Bike helmets are the rare piece of bike equipment you hope you never need to test out. No one wants a crash, but if you have one, you’d better be sure your head is fully protected.
But when riding in lower temps, a helmet is about more than just protecting your noggin. You’ve got to keep it warm too!
With that in mind, we’re going to look at the best winter bike helmets out there.
The best winter bike helmets include:
- Retrospec Traverse H1 Convertible Bike Helmet – Best Overall
- Bern Macon 2.0 Mips Helmet – Safest Helmet
- Giro Timberwolf Adult Dirt Cycling Helmet – Best Fit
- ILM Adult Bike Helmet Commuter – Best for Rain
What To Look For When Choosing A Winter Bike Helmet
No matter what season you’re using your helmet in, it has to have safe materials. The materials used to make a safe helmet aren’t actually that expensive.
The outer shell is usually made of some kind of plastic, and the inner foam is often something called EPS. EPS is light, durable and inexpensive – it’s the same stuff used to make picnic coolers. But don’t worry, it’s a higher grade of that same material!
What can make a helmet more expensive is the addition of MIPS. MIPS stands for the Multi-Directional Impact Protection System. MIPS helps to reduce the rotational forces of some impacts.
Some experts say that MIPS can help riders avoid major brain injuries.
When it comes to winter riding, you certainly don’t need as much ventilation, but you still need some.
Even in the cold, you’re going to produce some sweat. But you also don’t want a lot of cold air making you freeze your butt off!
When looking for a winter helmet, look for fewer vents and more solid plastic on the helmet.
So, What Is Going to Keep Me Warm?
We guess your next question would be, what type of winter biking gear will keep me warm?
For winter bike helmets, some kind of inner lining is desirable. If it’s removable, it’s better so you can wash it and use the same helmet in summer as well.
Fleece is a nice and cozy addition to a liner that will keep you warm.
Because ears are a particularly cold part of your body, look for winter bike helmets that offer earmuff attachments or ear flaps. Again, it’s best if these are removable.
Visor and Face Protection
A visor isn’t as important in winter, but there is still sun that you may need to block. It also helps with the wind.
Full-face coverage is great if you’re going hardcore and cycling in really cold temperatures. I find I don’t need it, but I don’t cycle much once it goes below freezing!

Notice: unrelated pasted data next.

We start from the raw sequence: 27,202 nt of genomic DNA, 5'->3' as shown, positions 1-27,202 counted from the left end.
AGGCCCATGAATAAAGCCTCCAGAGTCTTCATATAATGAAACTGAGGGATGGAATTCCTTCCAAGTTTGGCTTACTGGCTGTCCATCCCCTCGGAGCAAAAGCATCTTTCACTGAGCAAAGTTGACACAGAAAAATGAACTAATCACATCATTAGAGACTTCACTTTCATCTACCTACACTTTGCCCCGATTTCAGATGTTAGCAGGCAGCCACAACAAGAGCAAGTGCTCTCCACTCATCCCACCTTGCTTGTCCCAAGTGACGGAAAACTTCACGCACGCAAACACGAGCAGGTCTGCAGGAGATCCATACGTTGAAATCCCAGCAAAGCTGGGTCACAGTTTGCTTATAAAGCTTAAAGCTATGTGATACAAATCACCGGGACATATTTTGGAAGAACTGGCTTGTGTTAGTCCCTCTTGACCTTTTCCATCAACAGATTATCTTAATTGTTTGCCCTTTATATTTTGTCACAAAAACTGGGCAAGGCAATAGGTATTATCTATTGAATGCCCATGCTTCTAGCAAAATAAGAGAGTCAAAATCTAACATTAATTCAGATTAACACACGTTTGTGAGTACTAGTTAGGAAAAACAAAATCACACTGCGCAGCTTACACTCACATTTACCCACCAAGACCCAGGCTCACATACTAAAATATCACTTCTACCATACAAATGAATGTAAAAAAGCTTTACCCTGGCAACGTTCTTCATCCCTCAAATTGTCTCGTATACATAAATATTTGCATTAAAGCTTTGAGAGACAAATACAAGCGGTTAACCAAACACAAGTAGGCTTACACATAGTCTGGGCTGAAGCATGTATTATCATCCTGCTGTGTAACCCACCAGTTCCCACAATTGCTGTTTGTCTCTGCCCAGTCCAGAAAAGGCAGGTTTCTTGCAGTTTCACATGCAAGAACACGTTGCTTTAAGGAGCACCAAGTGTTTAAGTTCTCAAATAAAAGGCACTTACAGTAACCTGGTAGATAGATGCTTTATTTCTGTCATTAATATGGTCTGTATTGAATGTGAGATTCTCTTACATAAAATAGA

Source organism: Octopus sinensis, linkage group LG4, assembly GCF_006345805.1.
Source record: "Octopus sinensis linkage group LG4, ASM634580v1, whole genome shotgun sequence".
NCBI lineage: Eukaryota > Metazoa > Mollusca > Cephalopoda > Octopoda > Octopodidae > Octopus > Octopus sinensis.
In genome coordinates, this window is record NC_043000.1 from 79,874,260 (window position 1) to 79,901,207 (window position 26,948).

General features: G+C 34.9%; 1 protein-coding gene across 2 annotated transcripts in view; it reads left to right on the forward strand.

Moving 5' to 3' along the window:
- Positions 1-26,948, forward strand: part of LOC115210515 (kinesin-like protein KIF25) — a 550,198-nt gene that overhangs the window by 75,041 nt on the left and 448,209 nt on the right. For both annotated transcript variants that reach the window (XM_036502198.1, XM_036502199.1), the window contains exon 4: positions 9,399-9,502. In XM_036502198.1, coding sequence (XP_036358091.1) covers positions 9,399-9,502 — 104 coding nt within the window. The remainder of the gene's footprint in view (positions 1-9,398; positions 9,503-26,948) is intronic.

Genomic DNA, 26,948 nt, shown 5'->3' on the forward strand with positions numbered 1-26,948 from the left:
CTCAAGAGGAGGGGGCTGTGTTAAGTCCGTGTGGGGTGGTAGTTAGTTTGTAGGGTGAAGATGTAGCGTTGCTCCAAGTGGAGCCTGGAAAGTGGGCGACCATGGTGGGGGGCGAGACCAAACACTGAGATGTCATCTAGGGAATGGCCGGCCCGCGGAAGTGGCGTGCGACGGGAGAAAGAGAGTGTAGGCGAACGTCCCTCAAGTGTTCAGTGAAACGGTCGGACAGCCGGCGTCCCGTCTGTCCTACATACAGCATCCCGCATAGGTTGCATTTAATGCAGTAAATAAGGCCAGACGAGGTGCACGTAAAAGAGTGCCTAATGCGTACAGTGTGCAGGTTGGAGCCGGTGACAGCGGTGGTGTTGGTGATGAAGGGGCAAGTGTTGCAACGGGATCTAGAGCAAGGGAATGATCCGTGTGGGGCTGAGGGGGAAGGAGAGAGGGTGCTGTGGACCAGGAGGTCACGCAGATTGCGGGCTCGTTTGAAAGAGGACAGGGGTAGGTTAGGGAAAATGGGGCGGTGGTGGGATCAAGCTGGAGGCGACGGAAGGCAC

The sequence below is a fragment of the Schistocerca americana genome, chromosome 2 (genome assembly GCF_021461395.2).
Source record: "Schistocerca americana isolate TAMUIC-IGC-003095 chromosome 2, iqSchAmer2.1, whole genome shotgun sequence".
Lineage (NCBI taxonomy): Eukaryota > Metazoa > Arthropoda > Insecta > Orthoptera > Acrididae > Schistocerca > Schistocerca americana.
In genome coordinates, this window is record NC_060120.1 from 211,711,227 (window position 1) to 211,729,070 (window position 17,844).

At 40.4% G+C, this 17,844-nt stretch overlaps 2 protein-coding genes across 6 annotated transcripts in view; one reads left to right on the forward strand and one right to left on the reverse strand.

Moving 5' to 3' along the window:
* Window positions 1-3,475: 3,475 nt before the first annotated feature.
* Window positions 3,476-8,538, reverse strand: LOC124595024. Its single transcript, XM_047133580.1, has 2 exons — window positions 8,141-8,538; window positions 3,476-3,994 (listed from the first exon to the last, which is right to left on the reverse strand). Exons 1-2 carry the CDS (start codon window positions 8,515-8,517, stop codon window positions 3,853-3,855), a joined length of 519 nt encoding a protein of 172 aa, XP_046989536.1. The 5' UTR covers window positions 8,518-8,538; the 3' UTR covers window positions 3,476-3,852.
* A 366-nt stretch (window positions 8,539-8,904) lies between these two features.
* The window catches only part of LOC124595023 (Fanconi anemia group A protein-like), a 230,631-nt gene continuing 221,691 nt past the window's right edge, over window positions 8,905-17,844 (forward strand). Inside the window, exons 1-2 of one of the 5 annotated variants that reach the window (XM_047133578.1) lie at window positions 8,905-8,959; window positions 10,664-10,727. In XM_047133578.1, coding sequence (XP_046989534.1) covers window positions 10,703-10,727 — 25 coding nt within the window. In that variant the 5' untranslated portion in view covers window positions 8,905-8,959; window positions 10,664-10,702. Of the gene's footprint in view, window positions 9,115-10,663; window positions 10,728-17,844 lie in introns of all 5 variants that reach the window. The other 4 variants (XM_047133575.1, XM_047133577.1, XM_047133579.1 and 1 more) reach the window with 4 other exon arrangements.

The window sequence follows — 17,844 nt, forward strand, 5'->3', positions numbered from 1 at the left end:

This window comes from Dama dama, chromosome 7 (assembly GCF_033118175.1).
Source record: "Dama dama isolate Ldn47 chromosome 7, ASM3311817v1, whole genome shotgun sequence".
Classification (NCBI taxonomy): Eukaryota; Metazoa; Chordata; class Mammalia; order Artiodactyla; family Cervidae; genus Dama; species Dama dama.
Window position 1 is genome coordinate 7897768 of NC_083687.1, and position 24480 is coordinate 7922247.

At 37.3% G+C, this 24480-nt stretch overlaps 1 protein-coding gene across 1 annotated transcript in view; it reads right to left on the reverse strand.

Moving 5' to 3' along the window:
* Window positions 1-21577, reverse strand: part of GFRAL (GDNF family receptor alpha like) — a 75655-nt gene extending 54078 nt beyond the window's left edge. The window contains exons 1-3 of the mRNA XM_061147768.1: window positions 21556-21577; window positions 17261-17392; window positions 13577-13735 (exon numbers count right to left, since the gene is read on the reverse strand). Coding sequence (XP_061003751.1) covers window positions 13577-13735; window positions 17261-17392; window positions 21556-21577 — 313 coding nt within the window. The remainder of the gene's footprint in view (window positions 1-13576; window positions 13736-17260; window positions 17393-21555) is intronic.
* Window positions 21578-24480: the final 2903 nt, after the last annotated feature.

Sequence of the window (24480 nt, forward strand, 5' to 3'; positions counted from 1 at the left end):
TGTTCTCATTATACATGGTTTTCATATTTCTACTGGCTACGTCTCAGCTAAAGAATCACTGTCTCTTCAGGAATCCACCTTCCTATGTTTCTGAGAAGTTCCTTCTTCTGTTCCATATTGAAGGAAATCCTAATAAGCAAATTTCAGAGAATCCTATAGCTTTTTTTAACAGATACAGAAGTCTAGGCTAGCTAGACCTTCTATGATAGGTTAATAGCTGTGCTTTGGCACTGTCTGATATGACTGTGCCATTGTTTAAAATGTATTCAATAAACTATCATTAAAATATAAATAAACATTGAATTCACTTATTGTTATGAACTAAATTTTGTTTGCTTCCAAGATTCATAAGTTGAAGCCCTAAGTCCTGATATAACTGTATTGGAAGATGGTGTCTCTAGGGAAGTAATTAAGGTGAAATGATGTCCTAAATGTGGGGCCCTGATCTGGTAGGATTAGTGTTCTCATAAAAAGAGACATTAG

Most winter bike helmets don’t come with a full face covering. Look instead for a place to put your own goggles.
Here are some tips and tricks on ways to ride in the snow:
Winter biking gear often means heavier equipment. Watch out for overly heavy winter bike helmets. They will be uncomfortable and cause neck pain on long rides.
Since we are looking at winter bike helmets, you may notice that the weights may be slightly higher than standard helmets. This is due to additional padding and fewer vents.
What Does It Look Like?
For some riders, style is important. You’ll notice that most winter bike helmets have a sort of heavy, military look to them. That is generally because of the fewer vent holes. They also tend to be less aerodynamic.
To brighten things up, look for helmets that come in bright colors and cool patterns.
How Does It Fit?
A good fitting helmet is worth its weight in gold. First off, you need to get the size that’s right for you. Follow the instructions from the manufacturer on how to choose the right size for your head size.
Once you’ve got the helmet, you’ll want to make adjustments. In some cases, this means moving small foamy tabs around to match your head shape. This process is a bit of a pain but once it fits your head, you’re good to go.
A new-ish feature is a dial that lets you simply turn your way to a perfect fit.
It’s not a great idea to skimp on a bike helmet. That said, even the cheapest helmet will be better than nothing. And price doesn’t always guarantee it is the safest.
With winter bike helmets, prices can range from $40 to $100. Of course there’s always some obscenely expensive one :).
If you need some additional information on helmets, check out our guide on how to choose a bike helmet.
Reviews Of The Best Winter Bike Helmets
Now that you’ve seen yourself as a winter bike rider, how are you going to pick that perfect winter bike helmet to add to your winter biking gear?
Don’t worry; I’ve got you covered with some reviews of what I think are the best winter bike helmets on the market today.
The Retrospec Traverse H1 Convertible Helmet is for riders who aren’t afraid of deep freeze riding. It’s a combination ski, snowboard and bike helmet and meets all safety certifications required for each activity.
This helmet comes with the usual ABS outer and EPS inner material. It has 10 vents for optimal circulation and temperature regulation.